If the decision on whether or not to induct Jeannette DeVos Ireland into the Athletics Hall of Fame was based solely on what she accomplished playing field hockey, lacrosse and basketball while she attended Goucher in the mid-1970s, even if it were only for two years, she’d be a shoo-in.
One could argue she’d also be a worthy candidate for induction if all that was considered was what she has undertaken and achieved in the coaching profession since her graduation in 1977.
DeVos Ireland headed first for Towson after graduating from high school, but after two years there, she transferred to Goucher. Despite her decision to “get serious about my major,” intercollegiate athletics played a big role in the time she spent here.
Her field hockey coach, Sherry Rice-Maid, called DeVos Ireland and Janet Mann “the two outstanding players for Goucher in a truly rebuilding year” at the conclusion of the 1975 season, which included wins over Johns Hopkins, 2-0, and Loyola (Md.), 4-0.
The rebuilding continued in 1976 when DeVos Ireland was one of the limited number of seniors on a 22-player roster made up mostly of freshmen and sophomores. Still, the team, playing at home, won all of its games to finish in first place in the Baltimore College Tournament.
DeVos Ireland was a welcome addition to the lacrosse team in 1976 as she contributed five goals to a 19-1 triumph over Johns Hopkins and three goals to a 14-5 win over what was then Western Maryland (McDaniel). In addition, the school newspaper mentioned “strong performances by Janet Mann and Jen DeVos” as the keys to an impressive one-goal victory in a scrimmage against Brown.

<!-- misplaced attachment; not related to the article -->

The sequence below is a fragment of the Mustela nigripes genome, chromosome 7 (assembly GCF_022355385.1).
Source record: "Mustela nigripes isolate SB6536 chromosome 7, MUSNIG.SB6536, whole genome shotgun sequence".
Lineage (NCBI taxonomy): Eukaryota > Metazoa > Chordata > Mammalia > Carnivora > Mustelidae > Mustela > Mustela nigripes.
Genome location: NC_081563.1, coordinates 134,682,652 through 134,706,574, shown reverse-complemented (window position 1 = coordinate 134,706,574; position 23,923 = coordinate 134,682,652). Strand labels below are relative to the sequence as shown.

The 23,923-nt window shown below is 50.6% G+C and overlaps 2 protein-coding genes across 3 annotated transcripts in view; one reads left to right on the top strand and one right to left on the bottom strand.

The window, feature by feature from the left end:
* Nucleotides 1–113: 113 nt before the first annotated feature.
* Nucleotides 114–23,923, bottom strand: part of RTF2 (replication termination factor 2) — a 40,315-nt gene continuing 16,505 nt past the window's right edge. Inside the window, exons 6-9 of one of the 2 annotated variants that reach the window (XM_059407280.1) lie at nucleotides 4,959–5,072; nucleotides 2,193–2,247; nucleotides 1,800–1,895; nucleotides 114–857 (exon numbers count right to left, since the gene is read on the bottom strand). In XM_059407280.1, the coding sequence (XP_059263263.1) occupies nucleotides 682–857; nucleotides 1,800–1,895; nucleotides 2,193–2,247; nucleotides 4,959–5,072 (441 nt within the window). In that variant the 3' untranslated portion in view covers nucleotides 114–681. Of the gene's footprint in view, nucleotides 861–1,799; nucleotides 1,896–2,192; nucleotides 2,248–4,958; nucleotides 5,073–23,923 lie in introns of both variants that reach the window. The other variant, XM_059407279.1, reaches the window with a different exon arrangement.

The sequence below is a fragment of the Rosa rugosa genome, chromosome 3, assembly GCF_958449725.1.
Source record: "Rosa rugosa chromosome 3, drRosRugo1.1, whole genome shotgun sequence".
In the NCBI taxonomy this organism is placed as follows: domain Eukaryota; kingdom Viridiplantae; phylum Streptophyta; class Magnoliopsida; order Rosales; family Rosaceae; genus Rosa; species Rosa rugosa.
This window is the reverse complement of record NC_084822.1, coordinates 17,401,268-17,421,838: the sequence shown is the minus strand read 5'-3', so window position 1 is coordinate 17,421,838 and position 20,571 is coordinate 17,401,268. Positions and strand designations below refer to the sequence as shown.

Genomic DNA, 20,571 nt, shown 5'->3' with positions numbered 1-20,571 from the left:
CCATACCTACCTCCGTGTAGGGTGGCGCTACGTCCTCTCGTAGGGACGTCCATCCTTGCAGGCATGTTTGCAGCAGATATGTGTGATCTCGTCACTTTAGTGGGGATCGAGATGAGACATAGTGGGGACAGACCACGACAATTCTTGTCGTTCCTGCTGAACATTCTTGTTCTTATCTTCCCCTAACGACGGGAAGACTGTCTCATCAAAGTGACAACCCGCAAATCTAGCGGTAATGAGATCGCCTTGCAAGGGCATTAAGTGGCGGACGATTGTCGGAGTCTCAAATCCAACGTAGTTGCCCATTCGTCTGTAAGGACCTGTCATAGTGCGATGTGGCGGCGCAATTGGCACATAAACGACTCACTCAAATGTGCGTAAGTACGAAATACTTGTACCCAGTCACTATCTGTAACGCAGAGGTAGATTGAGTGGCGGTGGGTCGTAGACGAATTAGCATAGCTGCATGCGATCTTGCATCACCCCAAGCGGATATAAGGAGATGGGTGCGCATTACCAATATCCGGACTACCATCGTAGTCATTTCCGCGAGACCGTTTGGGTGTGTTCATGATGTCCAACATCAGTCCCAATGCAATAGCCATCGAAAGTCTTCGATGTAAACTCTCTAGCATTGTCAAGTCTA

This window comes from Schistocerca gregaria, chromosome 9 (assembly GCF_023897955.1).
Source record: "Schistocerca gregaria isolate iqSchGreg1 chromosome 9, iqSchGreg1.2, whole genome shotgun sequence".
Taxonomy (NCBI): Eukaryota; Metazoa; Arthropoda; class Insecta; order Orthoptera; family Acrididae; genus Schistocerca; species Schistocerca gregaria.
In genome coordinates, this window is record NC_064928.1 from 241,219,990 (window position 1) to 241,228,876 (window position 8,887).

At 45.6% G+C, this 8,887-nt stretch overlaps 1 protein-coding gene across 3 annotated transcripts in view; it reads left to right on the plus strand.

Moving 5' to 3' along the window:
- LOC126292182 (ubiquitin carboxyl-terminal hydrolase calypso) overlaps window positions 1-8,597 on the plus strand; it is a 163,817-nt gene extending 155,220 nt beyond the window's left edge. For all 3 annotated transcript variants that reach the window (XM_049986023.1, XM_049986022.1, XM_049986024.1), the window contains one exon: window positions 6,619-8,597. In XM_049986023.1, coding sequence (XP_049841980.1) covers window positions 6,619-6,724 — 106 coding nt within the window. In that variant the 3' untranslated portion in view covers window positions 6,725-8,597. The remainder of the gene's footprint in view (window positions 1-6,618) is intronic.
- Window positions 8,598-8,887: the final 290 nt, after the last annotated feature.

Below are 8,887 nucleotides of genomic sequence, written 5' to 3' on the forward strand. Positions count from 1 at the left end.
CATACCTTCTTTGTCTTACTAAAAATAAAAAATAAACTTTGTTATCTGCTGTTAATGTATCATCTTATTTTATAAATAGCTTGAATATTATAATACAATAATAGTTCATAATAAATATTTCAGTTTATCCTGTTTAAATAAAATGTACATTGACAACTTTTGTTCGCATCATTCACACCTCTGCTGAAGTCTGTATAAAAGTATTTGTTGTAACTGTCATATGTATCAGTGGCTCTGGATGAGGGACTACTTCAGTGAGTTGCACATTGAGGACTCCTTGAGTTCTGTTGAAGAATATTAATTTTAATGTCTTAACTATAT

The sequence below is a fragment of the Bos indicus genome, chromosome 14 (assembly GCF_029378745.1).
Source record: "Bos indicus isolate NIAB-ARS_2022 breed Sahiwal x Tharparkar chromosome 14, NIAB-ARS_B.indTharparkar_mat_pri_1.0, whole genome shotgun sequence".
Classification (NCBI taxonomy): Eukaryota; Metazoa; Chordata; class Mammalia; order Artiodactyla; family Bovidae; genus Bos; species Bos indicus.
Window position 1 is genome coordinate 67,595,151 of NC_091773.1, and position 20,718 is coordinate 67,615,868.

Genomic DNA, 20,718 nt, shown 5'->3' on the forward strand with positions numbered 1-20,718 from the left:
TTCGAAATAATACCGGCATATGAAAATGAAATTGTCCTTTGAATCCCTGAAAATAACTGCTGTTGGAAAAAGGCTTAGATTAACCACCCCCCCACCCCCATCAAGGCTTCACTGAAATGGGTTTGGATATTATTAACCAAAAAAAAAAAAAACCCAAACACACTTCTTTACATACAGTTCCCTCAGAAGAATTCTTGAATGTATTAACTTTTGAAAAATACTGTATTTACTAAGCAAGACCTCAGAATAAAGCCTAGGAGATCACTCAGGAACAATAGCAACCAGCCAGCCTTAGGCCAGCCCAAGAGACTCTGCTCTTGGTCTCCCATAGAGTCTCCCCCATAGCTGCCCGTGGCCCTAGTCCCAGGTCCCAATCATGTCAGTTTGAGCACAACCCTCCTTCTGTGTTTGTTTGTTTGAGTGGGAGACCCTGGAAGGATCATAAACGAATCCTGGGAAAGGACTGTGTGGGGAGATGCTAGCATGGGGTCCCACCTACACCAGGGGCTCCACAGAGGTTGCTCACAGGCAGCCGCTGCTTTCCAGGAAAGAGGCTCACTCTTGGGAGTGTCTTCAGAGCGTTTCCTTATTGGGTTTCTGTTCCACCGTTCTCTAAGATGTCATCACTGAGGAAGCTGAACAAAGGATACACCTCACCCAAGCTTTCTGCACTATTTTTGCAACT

Even before she transferred, DeVos Ireland competed in games that were conducted on the Goucher campus. Based on her outstanding performance for Towson at the first annual Maryland Women’s Lacrosse Tournament in May 1974, she was selected to play attack wing for the Baltimore I All-Star Team at the South Region Tournament, which took place at Goucher later that same month. In her time at Goucher, she was a two-time Baltimore Association first-team selection for both field hockey and lacrosse and a South Region All-Star in lacrosse.
It was during a lacrosse game against Johns Hopkins during DeVos Ireland’s final year at Goucher that the seeds that eventually led to her entering the coaching profession were planted. She started as an assistant on the field hockey and lacrosse coaching staffs at Hopkins. In 1990, she was offered the head field hockey coach position at Mt. Hebron High School in Ellicott City, Md., and during her 26 seasons there, her teams have been declared Howard County champions seven times. Five of her teams have made it to the state finals.
This is not the first Hall of Fame that has opened its doors to DeVos Ireland. In 2009, she was inducted into the Greater Baltimore chapter of the U.S. Lacrosse Hall of Fame and, two years later, into the Howard County (Md.) Women’s Athletics Hall of Fame.